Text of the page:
5 Ebers Papyrus ~ 1550 BC 811 Prescriptions Treatments for Asthma
Depression Dementia Heart ailments Chapter on Contraception The documented preparation of medicines for human use dates back to the Pharaohs of Egypt around 2000 BC. The most famous of such documentation is the so called Ebers Papyrus written around 1550 BC and obtained by the German Egyptologist Georg Ebers in 1873. It is currently held at the University of Leipzig in Germany. The 110 page, 22 yard long scroll describes 811 prescription remedies grouped into their intended purpose, with many of the ingredients still in use today. Most human ailments and conditions were covered with even a Chapter on contraception. 5 5

6 Ebers Papyrus ~ BC Remedy to clear out the body and to get rid of the excrement in the body of a person Berries of the Castor Oil Tree Chew and swallow down with Beer in order to clear out all that is in the body This is .an example of a remedy that is still used today by some as a laxative. So the concept of formal prescriptions for treating ailments has been around for at least 4,000 years. 6 6

7 Pharmacy and Medicine Caliph al-Mansur (754 – 774 AD)
Abbasid dynasty of the Islamic Empire Separation of Pharmacy and Medicine Benefits for patients First known Pharmacy Bagdad 770 AD Pharmacy and medicine have had a close, interesting and fluctuating inter-relationship throughout history. Initially the role of diagnosing the ailment, deciding on treatment and providing that treatment was by the one individual. It is generally recognised that the first known separation of pharmacy from medicine came during the Abbasid dynasty of the Islamic Empire under Caliph al-Mansur who reigned from 754 to 775 AD. It was these enlightened Arabs that recognised the benefits of separating the role of the dispenser from that of the physician. The benefits of such separation included mitigating the obvious conflict of interest with the same individual prescribing and then financially gaining from the sale of the prescribed product. In addition, these enlightened individuals also recognised the safety benefits to the patient of having a second review of the orders of the physician. It was at this time that the first known pharmacy was started in Bagdad in 770 AD. 7 7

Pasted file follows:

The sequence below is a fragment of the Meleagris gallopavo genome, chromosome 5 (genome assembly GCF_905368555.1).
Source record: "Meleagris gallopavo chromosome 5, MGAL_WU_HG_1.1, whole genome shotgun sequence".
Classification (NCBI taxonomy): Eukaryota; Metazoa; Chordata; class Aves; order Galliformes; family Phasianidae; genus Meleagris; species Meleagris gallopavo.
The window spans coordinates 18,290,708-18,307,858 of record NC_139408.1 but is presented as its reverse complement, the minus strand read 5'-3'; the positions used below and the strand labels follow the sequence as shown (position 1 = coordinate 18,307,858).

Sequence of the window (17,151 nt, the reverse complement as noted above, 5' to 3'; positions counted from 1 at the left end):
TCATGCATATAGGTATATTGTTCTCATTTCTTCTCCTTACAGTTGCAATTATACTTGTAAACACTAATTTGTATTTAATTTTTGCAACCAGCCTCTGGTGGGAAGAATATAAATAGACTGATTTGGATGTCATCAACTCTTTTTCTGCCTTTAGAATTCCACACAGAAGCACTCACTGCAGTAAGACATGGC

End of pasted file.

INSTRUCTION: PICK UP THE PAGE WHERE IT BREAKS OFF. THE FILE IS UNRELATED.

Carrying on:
8 Frederick II von Hohenstaufen - Holy Roman Emperor (1220 – 1250)
Historical scholars generally credit this man, the Holy Roman Emperor, Frederick II von Hohenstaufen, with the formalisation of pharmacy as a profession. 8 8

9 Frederick II von Hohenstaufen
Constitutiones Imperiales AD dogmatic medicine, which made diagnoses; manual medicine, which performed surgical interventions; and pharmaceutical medicine, which collected, mixed and conserved medicines. Frederick II von Hohenstaufen In 1231 Frederick enacted his Constitutiones Imperiales, in which he divided medicine into 3 distinct groups: 1) dogmatic medicine, which made diagnoses; 2) manual medicine, which performed surgical interventions; and 3) pharmaceutical medicine, which collected, mixed and conserved medicines. Frederick was the first to legislate these distinctions and to stipulate the training required for each component. Despite these very early efforts to keep medicine and pharmacy as separate professions for the integrity of both professions and for the safety of patients, the separation waxed and waned with time due to practical necessity and professional self-interest. There is a direct relevance of this brief historical perspective about the relationship between pharmacy and medicine to the original Adelaide Hospital that I will get to shortly. 9 9

10 Frederick II von Hohenstaufen